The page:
Born and raised in Chicago, Illinois, American painter Richard Schmid became one of the foremost Impressionist painters of the Southwest in the late 20th century. He is known for what he calls "The Grand Manner", a certain mingling of virtuosity and unrestrained joy in art. His earliest artistic influence came from his maternal grandfather, Julian Oates, an architectural sculptor. Richard's initial studies in landscape painting, figure drawing, and anatomy began at the age of twelve and continued into classical techniques under William H. Mosby at the American Academy of Art in Chicago.
Mosby, a graduate of the Belgian Royal Academy in Brussels and the Superior Institute in Antwerp, was a technical expert on European and American realism. Studies with him involved working exclusively from life, at first using the conceptual and technical methods of the Flemish, Dutch and Spanish masters, and eventually all of the late 19th century European and American painters. The emphasis in each period was on Alla Prima, or Direct Painting systems of the various periods. However, Richard's individual style and the content of his work developed along personal lines.
In 2005, Richard Schmid was presented with the Gold Medal award from the Portrait Society of America during their annual portrait conference held in Washington DC. Richard is also the recipient of an honorary doctorate degree from the Lyme Academy College of Fine Arts in Old Lyme, CT.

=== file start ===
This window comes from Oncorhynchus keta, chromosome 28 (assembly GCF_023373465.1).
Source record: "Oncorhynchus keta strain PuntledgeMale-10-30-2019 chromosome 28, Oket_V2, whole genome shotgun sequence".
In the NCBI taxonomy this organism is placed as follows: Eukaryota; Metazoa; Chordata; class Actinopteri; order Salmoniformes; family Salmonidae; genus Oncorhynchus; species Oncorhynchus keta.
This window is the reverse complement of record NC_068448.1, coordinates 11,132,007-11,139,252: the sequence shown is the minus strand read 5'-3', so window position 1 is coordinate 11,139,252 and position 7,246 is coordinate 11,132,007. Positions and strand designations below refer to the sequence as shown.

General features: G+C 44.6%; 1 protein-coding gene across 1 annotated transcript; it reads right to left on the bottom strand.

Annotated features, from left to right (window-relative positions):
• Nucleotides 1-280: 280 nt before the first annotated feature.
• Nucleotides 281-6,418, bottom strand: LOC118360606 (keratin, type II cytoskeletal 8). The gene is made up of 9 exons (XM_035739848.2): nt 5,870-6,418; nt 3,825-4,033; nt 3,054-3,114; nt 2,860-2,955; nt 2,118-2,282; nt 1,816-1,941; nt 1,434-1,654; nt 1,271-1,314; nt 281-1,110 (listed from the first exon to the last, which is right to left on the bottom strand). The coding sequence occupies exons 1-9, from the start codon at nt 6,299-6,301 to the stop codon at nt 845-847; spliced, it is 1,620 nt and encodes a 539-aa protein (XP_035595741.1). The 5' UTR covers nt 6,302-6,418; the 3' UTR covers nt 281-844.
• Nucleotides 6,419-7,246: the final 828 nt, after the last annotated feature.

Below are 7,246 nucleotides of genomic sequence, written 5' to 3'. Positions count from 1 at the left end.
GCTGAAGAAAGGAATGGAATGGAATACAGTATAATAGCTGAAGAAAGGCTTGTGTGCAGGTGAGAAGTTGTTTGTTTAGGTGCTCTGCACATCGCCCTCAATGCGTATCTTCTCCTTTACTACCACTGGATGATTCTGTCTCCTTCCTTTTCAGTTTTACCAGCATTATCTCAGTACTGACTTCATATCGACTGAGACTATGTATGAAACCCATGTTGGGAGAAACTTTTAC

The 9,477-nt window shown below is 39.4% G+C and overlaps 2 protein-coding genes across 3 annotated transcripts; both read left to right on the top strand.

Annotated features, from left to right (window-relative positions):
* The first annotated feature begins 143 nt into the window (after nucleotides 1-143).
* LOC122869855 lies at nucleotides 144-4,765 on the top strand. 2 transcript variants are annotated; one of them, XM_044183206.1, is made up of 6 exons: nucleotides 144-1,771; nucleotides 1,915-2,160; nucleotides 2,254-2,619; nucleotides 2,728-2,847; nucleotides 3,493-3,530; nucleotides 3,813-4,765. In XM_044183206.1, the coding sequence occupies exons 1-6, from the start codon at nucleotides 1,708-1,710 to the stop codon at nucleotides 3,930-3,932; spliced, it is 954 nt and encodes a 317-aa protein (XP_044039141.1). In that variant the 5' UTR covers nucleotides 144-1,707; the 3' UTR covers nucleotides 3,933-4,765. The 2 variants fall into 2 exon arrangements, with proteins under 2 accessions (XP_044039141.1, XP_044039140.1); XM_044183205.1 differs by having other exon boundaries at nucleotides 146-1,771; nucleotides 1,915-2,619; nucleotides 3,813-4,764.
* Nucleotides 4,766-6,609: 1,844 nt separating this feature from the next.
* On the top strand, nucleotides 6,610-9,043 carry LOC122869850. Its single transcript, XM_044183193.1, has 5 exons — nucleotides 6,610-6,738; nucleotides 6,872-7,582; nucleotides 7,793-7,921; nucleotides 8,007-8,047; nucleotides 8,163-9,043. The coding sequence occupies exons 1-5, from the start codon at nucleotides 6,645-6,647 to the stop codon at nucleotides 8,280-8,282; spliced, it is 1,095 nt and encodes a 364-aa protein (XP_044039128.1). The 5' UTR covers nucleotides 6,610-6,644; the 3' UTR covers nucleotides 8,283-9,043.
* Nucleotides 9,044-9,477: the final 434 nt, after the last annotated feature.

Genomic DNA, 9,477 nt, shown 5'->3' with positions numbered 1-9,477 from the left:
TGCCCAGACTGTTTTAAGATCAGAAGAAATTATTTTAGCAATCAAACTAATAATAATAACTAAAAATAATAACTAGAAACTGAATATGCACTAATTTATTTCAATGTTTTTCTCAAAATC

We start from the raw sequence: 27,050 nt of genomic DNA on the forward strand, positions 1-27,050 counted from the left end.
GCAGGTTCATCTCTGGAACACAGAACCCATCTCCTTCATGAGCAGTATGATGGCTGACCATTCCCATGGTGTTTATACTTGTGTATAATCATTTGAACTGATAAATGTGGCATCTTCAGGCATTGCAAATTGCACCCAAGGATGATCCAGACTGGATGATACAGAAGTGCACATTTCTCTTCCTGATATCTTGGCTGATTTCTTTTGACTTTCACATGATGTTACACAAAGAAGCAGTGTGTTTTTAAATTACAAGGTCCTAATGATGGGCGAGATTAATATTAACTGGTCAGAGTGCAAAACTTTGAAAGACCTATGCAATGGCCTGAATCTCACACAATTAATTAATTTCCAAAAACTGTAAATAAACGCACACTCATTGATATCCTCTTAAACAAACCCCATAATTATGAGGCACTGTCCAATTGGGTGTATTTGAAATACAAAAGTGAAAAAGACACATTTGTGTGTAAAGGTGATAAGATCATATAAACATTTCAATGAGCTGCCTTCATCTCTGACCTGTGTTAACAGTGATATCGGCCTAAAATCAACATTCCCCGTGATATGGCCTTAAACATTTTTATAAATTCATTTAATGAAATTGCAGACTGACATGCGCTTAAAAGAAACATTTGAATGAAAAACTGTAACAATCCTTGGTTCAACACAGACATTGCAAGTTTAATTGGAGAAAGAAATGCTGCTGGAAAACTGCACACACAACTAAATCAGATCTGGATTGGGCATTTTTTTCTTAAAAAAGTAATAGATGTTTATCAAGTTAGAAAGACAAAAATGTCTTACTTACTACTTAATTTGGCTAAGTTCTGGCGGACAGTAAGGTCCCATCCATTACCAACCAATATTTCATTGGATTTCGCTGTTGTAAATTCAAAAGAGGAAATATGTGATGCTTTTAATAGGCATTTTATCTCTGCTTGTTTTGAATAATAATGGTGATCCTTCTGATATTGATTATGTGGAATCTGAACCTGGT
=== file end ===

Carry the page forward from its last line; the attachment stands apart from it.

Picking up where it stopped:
At ceremonies hosted by the American Society of Portrait Artists in the Grace Rainey Rogers Auditorium in the Metropolitan Museum of Art in 2000, Richard Schmid received the John Singer Sargent Medal for Lifetime Achievement. Richard Ormond, Sargent's grandnephew, presented the award. In May 2005, Schmid received the prestigious gold-medal award from The Portrait Society of America at their annual conference held in Washington, DC.
Throughout his career, Richard Schmid has promoted art education through his books, articles, workshops, seminars and television presentations. He travels widely in the Western Hemisphere for his subjects, and currently lives in New Hampshire with his wife, Nancy Guzik.